The brown eyes grew dark with wonder, as the child said, "Violets cannot speak?" "Not aloud. Not so that you can hear," and the mother smiled to see her child bend close to the flowers and listen.
Upon a small stand in a delicate china vase were some sweet spring violets, brought by the loving hand of one who knew how flowers" whispered hope" to an invalid.
"Shall I tell you what the violets have been saying to me while your little voice murmured-Oh dear! oh dear!"
"No, my darling, you can hear nothing; but look at their blue eyes; take one and smell of it, while I tell you what, if they had a voice like yours, they would say.'
Gladly the little child obeyed, and nestling close to her mother, listened with a smile.
"Hark, sister! how softly and pleasantly the rain-drops fall. Those younger sisters of ours will look up with eyes wide open, to-morrow. The crocuses, too, our neighbours, will be all out calling with their spring hats. There is to be a wedding. Miss Lilly Crocus, in white of course, and her cousins in blue and pink. There is some hope that the charming May Flowers will be there; but that will depend on the weather. All the Grasses will come, of course, for they never wait for invitations, nor mind the weather one bit. It was kind in the Flower King to send his servants the drops to-day to prepare for the wedding. To-morrow he will send the sunbeams to give a grand illumination."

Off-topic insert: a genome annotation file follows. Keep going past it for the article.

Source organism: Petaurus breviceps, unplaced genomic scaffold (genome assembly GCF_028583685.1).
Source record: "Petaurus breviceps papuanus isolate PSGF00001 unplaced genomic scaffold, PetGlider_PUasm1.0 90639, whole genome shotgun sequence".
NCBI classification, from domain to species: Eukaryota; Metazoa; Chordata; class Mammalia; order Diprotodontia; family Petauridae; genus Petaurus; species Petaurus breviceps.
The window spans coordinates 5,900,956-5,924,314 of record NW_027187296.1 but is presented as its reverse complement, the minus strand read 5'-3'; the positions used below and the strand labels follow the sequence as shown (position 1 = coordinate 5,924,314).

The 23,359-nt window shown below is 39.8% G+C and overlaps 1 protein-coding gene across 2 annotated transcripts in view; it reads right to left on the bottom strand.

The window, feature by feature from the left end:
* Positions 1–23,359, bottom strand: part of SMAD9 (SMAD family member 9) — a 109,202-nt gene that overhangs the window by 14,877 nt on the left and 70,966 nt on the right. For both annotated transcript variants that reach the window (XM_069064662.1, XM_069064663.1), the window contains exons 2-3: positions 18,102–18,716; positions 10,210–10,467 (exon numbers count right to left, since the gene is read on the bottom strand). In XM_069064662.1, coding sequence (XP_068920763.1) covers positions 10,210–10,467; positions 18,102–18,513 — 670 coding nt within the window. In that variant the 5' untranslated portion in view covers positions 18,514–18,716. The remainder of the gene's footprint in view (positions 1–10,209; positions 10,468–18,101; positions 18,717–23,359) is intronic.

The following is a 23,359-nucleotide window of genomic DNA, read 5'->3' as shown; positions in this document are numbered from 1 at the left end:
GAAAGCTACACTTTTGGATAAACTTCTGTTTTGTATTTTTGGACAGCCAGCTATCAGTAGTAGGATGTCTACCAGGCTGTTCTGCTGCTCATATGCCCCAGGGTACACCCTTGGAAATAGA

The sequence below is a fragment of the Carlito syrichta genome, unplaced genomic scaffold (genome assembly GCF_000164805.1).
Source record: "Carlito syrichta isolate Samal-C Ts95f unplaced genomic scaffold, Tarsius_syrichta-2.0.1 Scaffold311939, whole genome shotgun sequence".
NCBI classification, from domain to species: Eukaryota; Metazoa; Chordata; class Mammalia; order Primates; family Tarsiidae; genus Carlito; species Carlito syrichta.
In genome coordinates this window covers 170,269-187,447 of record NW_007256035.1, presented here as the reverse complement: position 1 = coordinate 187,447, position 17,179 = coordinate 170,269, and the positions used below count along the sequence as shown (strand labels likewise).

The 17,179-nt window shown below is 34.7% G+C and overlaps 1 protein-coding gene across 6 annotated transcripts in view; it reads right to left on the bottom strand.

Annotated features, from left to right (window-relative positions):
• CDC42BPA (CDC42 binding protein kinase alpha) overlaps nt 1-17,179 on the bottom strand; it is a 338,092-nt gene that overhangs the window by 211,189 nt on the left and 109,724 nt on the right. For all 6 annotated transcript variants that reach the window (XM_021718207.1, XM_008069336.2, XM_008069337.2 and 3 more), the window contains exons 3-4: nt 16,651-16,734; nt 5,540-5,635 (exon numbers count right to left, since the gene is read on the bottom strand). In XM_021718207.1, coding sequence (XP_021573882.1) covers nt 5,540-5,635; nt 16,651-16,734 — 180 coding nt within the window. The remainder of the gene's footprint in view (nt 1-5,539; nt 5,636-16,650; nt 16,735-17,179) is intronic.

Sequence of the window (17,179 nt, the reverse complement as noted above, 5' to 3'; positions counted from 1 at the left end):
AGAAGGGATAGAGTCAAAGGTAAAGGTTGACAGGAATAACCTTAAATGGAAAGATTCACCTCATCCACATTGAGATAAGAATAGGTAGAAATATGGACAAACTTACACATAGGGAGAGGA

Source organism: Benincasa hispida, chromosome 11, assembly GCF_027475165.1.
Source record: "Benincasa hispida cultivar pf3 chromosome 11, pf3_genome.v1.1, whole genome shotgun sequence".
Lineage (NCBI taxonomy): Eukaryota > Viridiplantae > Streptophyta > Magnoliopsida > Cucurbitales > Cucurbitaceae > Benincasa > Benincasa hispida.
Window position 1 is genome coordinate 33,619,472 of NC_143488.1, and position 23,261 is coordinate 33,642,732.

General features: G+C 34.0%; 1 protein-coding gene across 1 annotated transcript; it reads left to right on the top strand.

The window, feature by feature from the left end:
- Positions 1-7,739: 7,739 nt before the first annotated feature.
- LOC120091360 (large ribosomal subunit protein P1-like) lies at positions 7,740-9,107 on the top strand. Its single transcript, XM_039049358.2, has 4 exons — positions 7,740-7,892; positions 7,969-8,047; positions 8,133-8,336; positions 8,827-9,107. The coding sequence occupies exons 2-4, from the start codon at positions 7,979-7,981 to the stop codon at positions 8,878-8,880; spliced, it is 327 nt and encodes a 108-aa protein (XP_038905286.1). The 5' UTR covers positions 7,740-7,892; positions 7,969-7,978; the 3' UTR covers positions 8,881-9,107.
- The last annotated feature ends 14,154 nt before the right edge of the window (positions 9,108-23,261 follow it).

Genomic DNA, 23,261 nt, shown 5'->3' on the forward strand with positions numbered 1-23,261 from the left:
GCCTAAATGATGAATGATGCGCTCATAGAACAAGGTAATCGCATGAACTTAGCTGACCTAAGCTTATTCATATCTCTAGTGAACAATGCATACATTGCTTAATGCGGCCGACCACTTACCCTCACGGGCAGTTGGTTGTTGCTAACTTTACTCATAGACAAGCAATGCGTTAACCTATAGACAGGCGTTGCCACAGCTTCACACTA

Minnie did not once take her eyes from her mother's face till she ceased speaking.
Then she said, "I'm glad God made it rain for the flowers, but I did not think about that."
THE KINDNESS OF DEATH. THE following lines are from a poem on the "Death of a Young Lady," by Hartley Coleridge:
"As round the rose its soft perfume,